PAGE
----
Judge Mike Rubino turned down a full ride to Acme Looniversity.
"They're tiny. They're toony. They're all a little looney."
Tiny Toon Adventures was a show that, I now realize, was a pretty big part of my childhood. While I was more interested in re-runs of G.I. Joe and the emerging Ren and Stimpy, for whatever reason Tiny Toon Adventures just always seemed to be on. While there are plenty of cartoons from my younger days that haven't aged well, Tiny Toon Adventures is somewhat of an exception.
Facts of the Case
The first episode, The Looney Beginning, sets the premise for the entire animated series. Warner Bros. places the future of its animation department on the shoulders of one down-and-out animator who is suffering from a terrible case of writer's block (and can only seem to come up with terrible characters to base a show around). But, late one night he accidentally creates Buster and Babs Bunny, heirs to the Bugs Bunny throne of animation. Dismissing them as another failed attempt at character design, he goes home defeated…but they come to life and create the rest of the show for him, whipping up characters and locations based on archetypes and rules from Looney Tunes lore.
Tiny Toon Adventures is formulated in the classic Warner style of standalone animated shorts with all of the characters seemingly descended from their adult counterparts; Porky Pig is now Hampton J. Pig, Daffy Duck is Plucky Duck, Montana Max is Yosemite Sam, etc. All these kids attend Acme Looniversity, where they're learning the tricks of the animated trade.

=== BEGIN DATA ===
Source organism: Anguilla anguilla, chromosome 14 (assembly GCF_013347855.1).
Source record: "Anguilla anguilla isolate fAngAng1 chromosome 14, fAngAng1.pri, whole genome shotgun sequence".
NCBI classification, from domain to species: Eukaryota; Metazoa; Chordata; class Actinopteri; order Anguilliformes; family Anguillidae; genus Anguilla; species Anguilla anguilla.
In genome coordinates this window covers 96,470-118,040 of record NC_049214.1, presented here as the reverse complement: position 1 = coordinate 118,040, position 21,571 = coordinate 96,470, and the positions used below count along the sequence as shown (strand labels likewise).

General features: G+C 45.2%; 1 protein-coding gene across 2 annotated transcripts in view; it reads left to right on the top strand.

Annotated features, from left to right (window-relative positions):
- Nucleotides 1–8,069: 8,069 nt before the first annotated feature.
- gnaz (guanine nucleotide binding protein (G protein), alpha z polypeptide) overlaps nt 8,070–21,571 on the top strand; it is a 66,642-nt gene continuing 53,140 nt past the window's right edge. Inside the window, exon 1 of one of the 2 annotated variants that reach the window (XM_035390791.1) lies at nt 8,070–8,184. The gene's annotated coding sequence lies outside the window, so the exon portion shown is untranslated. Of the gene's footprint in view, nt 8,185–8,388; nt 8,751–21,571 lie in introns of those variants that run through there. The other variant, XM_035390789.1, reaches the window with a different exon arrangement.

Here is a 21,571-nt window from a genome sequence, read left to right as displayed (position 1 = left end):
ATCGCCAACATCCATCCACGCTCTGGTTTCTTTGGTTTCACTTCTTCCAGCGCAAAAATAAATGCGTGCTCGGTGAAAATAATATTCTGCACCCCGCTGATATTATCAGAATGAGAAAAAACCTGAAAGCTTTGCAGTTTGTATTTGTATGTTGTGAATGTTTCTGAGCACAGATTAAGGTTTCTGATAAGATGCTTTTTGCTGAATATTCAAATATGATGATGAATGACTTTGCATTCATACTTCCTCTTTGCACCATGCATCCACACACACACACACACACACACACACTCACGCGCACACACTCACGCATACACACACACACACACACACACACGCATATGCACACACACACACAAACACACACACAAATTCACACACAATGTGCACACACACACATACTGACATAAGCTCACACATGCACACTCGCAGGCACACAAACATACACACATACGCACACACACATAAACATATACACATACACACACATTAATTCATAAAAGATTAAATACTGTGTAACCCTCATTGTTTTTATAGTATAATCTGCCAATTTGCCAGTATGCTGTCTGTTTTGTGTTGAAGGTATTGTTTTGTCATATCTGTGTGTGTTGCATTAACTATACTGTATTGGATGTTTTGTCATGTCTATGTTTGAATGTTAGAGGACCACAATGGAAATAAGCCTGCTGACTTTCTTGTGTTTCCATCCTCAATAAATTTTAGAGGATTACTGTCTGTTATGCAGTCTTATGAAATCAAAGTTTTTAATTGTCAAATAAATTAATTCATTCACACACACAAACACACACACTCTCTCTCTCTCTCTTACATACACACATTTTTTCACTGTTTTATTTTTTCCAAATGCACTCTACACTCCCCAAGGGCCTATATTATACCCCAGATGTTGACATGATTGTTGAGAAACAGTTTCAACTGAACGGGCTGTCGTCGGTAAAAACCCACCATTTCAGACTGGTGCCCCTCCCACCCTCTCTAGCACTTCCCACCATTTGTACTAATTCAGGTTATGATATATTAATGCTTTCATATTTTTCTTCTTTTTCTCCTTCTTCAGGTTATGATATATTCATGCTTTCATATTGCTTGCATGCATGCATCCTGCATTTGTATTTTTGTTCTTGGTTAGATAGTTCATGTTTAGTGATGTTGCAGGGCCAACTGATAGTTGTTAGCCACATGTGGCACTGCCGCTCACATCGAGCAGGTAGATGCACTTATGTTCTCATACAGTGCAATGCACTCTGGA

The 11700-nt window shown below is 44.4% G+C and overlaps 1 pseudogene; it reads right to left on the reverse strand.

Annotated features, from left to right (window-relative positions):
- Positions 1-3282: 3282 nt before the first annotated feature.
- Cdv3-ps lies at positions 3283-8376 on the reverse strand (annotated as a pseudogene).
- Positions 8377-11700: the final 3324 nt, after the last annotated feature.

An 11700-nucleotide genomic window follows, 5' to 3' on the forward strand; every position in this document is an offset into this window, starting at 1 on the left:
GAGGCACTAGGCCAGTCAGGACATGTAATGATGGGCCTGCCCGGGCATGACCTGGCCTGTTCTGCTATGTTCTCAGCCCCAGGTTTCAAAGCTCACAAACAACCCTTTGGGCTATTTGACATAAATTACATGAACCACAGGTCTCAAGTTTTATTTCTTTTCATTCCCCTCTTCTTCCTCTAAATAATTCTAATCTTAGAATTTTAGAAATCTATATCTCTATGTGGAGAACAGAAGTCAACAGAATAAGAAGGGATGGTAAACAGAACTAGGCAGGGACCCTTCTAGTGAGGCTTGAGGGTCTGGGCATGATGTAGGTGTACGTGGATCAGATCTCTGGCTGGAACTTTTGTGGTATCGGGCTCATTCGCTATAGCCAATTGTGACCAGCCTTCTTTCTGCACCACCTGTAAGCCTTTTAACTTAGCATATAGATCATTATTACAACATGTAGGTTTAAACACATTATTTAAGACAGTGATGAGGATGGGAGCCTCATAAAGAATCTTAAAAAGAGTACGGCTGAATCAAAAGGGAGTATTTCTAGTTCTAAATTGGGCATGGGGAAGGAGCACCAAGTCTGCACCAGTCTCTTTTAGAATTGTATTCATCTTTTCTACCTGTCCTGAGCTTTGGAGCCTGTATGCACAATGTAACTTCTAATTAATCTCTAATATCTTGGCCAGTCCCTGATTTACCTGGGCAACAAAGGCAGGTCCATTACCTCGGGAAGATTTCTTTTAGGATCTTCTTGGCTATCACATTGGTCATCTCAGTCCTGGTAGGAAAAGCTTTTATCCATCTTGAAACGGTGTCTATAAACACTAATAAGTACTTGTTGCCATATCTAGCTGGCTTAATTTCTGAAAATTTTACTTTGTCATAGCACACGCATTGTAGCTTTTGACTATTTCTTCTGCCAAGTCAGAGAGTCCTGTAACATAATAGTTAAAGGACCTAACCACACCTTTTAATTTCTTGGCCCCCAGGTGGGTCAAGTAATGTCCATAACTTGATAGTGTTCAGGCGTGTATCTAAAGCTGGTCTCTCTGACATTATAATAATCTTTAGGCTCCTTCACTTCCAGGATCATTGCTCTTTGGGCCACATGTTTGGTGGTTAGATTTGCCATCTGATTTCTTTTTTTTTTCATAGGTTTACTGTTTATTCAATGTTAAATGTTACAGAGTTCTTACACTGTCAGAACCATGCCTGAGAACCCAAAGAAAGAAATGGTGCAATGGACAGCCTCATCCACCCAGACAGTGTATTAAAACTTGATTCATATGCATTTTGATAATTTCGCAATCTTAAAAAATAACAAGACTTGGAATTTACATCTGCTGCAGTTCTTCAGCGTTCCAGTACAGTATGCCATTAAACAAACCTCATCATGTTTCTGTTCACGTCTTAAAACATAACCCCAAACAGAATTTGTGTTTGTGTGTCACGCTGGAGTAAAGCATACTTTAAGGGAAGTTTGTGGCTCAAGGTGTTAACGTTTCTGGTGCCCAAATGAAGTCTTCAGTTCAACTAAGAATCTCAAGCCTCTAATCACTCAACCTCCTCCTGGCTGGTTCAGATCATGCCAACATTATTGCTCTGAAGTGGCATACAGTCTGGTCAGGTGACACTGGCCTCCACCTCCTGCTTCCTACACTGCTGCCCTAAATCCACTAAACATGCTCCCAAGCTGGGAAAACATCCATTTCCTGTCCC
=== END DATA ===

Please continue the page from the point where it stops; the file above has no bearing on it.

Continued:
When I was a kid, I didn't think too much of Tiny Toon Adventures. It was a funny show that acted as a nice distraction until bigger cartoons came on; but it also had some pretty excellent episodes mixed in, like those music video ones featuring They Might Be Giants. But what I didn't really get was how much I was missing in the show. Like many kids cartoons of the late-80s/early-90s, there were plenty of things thrown in there for adults. In the case of Tiny Toons, it was a heck of a lot of show biz satire.
Tiny Toons was one of the first big animated series created by the rebounding Warner Bros. Animation Studio, and they treated it as if it were picking up where the classic Looney Tunes left off (just biding their time before Space Jam). Each episode of the show centers around one or two of the series characters, and is written and directed by various artists. The show is even scored, wonderfully, by a full orchestra. For a syndicated cartoon, Warner Bros. sure didn't skimp. This may have been due in part to the influence of Amblin Entertainment, which was founded by Steven Spielberg, who would go on to produce Animaniacs and Pinky and the Brain. Again, as a kid I could care less about half of this stuff, but, looking back, it's impressive.